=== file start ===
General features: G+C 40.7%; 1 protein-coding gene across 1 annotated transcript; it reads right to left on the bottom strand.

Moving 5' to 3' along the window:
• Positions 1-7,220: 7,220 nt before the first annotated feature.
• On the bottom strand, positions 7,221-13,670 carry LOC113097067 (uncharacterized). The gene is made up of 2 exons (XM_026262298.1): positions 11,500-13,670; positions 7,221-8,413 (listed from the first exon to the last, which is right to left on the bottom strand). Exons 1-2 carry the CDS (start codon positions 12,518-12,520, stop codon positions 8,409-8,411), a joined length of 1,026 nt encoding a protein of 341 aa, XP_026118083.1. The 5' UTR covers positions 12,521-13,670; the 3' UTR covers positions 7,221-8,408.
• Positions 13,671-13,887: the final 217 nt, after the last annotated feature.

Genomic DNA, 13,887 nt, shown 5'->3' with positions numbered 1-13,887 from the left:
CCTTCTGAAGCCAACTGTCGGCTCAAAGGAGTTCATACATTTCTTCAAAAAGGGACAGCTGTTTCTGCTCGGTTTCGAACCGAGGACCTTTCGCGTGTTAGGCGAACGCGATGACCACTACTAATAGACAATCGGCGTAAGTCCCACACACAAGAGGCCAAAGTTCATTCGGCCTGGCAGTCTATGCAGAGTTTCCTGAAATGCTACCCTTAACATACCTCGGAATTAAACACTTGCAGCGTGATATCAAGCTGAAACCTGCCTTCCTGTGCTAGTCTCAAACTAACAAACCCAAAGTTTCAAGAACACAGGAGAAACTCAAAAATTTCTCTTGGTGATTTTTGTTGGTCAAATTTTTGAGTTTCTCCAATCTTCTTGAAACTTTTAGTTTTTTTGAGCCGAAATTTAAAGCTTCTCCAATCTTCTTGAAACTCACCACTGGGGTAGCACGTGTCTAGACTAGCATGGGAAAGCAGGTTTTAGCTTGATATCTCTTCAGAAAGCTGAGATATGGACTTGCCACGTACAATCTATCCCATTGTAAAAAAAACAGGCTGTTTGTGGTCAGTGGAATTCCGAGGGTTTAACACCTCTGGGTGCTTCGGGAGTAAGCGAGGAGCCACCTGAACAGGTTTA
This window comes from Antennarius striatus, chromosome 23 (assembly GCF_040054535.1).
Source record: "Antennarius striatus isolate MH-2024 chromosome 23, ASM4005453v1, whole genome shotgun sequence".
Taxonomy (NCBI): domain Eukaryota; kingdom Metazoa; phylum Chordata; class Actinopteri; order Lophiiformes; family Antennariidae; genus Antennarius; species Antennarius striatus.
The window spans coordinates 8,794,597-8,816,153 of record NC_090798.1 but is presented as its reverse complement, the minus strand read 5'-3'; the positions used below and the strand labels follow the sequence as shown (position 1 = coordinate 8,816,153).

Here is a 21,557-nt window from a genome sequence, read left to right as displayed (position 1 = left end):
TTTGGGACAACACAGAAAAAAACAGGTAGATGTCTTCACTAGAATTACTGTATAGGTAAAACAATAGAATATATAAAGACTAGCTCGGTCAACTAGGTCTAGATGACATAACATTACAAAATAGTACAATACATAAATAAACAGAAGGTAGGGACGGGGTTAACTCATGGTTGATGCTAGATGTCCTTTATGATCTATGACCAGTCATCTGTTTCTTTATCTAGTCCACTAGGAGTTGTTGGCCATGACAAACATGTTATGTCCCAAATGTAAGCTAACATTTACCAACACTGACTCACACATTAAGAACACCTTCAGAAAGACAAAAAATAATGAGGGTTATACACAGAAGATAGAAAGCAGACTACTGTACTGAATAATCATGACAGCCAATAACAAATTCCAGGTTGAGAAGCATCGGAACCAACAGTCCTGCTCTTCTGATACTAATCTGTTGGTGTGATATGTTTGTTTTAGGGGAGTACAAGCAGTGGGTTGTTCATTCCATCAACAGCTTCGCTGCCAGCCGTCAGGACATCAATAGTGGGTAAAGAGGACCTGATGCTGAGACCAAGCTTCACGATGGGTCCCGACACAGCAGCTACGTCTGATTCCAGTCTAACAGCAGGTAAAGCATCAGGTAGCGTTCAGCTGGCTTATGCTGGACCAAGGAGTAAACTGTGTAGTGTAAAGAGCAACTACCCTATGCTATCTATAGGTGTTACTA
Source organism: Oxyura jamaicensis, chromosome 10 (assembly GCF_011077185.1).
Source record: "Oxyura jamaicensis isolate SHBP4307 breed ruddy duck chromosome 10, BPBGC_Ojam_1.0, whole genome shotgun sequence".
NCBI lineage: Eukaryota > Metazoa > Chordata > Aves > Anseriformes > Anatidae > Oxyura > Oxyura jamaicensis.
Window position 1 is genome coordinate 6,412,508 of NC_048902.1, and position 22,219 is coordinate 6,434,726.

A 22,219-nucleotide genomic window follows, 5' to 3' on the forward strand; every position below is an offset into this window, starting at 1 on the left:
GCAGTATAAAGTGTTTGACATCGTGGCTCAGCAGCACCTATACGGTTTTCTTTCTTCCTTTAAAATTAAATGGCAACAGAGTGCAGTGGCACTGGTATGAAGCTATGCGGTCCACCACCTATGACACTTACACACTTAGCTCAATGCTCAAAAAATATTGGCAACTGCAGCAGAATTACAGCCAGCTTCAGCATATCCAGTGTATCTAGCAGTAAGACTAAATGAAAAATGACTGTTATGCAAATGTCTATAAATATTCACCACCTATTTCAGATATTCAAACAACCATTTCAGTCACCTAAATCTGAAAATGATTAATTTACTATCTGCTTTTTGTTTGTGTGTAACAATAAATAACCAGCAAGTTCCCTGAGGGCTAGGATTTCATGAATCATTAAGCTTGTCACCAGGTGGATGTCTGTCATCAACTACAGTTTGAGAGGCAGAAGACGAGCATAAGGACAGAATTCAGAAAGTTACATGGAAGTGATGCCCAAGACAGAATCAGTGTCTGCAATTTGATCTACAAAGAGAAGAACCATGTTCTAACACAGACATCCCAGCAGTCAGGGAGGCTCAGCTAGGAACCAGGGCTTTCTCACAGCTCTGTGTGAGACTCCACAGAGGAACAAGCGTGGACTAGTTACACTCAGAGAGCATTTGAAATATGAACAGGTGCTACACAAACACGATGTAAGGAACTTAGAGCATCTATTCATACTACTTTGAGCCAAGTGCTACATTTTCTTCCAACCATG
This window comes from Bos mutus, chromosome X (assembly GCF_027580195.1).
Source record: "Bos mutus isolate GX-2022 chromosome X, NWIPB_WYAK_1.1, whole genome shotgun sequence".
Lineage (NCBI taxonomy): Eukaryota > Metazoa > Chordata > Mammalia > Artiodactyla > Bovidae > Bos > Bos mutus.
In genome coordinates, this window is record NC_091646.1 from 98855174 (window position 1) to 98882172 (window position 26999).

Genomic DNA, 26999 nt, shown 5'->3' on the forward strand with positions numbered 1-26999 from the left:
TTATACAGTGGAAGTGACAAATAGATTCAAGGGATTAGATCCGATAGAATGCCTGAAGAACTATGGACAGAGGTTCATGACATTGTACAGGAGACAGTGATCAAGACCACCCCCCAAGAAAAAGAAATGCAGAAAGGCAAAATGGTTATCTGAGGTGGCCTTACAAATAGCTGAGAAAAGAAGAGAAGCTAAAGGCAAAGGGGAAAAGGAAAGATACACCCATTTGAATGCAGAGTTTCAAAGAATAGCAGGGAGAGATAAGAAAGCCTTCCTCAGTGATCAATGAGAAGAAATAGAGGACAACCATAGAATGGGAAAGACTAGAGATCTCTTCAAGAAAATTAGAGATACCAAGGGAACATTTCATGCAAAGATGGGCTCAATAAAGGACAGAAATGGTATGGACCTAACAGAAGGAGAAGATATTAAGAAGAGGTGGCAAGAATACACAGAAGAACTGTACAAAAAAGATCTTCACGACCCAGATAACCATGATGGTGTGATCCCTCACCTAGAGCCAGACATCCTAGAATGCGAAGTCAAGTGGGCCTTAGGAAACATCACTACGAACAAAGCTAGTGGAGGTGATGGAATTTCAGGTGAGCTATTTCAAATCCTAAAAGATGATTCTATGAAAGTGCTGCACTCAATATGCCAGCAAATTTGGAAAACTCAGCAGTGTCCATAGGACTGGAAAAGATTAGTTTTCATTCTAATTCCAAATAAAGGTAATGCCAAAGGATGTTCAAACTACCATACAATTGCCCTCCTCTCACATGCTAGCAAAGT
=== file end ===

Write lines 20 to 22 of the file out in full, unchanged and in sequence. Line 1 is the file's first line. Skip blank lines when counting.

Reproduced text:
This window comes from Bos mutus, chromosome X (assembly GCF_027580195.1).
Source record: "Bos mutus isolate GX-2022 chromosome X, NWIPB_WYAK_1.1, whole genome shotgun sequence".
Lineage (NCBI taxonomy): Eukaryota > Metazoa > Chordata > Mammalia > Artiodactyla > Bovidae > Bos > Bos mutus.